Wednesday, December 8, 2021

Special teams suspect in win

September 10, 2001
Sophomore wide receiver Charles Rogers attempts to catch the ball as Central Michigan senior cornerback Rodrico Epps breaks up the pass during the first half of the game at Spartan Stadium on Saturday. —

As special teams hampered the MSU football team during Saturday’s season opener against Central Michigan, it was the one weak spot that carried over from last season - despite an entire summer of troubleshooting.

Central linebacker James King was the catalyst of the Spartans’ special teams debacle when he blocked senior punter Craig Jarrett in the first quarter.

But when he blocked three more punts in the second half, he took his performance to another level by tying the NCAA Division I-A individual and team record for most punts blocked in a game.

MSU head coach Bobby Williams said the problems with the punt team need to be rectified immediately.

“The blocks all came off of the edge. We have what we call right and left wings and on all four punts (King) slipped inside, two from each side,” Williams said. “It was really unfortunate that we had breakdowns in punting because it really took away from the overall performance of the defense.

“I thought there were some positives on offense and defense, but we definitely have to get this punt situation squared away.”

Central head coach Mike DeBord said the team’s punt-block strategy was a focal point all week in practice.

“I thought George Ricumstrict, our special teams coordinator, did a great job with the scheme against their punt,” DeBord said. “We’ve worked hard this week on our scheme that we were using and trying to get it so we could get James a seam and obviously it paid off.”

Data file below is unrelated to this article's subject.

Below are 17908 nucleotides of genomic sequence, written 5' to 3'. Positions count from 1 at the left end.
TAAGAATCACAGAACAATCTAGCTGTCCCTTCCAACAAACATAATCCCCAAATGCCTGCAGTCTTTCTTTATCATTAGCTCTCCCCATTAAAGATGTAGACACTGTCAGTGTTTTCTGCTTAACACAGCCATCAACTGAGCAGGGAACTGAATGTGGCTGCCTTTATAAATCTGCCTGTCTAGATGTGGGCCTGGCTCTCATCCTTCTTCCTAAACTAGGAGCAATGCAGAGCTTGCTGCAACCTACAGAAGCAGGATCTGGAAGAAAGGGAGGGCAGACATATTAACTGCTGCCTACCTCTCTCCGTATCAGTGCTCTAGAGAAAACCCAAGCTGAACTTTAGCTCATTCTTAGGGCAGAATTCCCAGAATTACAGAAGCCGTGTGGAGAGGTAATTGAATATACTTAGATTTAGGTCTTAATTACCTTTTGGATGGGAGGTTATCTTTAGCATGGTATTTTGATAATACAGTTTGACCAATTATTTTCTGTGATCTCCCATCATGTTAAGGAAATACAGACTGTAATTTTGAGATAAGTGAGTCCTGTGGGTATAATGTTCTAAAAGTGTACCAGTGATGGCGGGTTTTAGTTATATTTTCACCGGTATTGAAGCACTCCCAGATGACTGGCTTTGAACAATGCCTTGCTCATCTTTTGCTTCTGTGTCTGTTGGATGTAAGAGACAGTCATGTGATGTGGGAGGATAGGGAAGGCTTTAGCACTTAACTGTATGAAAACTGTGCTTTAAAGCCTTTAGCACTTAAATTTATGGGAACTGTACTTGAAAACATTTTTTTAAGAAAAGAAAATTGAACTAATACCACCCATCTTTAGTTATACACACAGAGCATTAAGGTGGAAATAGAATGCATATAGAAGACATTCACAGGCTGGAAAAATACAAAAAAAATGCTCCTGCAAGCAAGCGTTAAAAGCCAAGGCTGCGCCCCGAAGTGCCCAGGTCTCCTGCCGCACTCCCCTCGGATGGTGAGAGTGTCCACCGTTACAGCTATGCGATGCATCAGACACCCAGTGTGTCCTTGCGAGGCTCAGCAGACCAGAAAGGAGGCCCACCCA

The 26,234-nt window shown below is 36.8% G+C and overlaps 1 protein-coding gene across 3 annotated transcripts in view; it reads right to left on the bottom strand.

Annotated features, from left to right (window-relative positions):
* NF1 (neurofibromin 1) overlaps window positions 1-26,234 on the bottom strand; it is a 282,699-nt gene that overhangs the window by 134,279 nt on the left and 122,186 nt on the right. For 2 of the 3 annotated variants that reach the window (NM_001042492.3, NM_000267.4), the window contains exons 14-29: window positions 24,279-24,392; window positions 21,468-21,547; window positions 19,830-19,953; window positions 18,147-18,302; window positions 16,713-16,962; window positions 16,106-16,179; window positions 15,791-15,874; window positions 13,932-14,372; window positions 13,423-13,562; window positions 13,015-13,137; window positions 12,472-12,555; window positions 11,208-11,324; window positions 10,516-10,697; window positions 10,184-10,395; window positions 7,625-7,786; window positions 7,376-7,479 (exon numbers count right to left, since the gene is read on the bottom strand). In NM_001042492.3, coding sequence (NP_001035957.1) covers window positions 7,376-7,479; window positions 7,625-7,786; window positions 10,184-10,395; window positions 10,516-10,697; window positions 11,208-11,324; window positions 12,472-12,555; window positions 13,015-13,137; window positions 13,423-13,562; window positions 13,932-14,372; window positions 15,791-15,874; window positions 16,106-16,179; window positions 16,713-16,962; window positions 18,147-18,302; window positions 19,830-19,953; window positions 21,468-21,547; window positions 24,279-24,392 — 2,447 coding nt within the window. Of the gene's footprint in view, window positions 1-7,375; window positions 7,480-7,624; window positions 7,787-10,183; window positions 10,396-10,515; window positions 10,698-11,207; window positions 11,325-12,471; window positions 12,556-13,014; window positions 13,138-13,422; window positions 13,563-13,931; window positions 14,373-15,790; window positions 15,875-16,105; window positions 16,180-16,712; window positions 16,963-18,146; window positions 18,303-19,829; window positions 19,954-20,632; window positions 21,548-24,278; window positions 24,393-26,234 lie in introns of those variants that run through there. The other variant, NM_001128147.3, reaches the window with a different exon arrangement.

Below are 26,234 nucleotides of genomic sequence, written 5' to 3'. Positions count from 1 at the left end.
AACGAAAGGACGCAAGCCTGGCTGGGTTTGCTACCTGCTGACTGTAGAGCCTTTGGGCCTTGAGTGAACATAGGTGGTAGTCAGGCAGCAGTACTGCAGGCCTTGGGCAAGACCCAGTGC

The breakdown in the punt team also affected the Spartan offense and defense. Two of the three Central touchdowns were returned punt blocks. Those two extra touchdowns prevented the Spartans from rotating second- and third-string players into the game.

Williams said he was hoping to work all his backup quarterbacks, but the slim point margin held him back.

“Unfortunately, we had plans of getting (redshirt freshman Damon) Dowdell in the game, but the punt breakdowns prevented us from doing that,” Williams said.

Along with the four blocked punts, Jarrett was only able to get off two punts. He blasted one 64 yards and sliced the other off the side of his foot for 31 yards.

The offensive line did not give Jarrett enough time to get the ball off, Williams said.

“Craig had no chance,” Williams said. “They were in the backfield by the time he had the football, so we have to look at our operation to see what the get-off time was.

“It’s a very fundamental problem.”

But not all of MSU’s special teams’ problems can be placed on the punt team. Sophomore wide receiver Charles Rogers bobbled and almost fumbled Central’s first two punts, before sophomore wide receiver Ziehl Kavanaght replaced him as punt returner.

Maybe it was nerves - the first punt Rogers dropped was the first play of his college career.

“I was a little nervous,” Rogers said. “I didn’t want to turn (the ball) over so I just fell on the ball. It’s something I gotta get used to.”

Senior quarterback Ryan Van Dyke said he is glad MSU got these mistakes out of the way early in the season.

“It was a first game kinda thing, and we gotta work that out and get rid of it,” Van Dyke said. “I’d rather have that happen now than later in the season and I think that’s the way everybody feels.”


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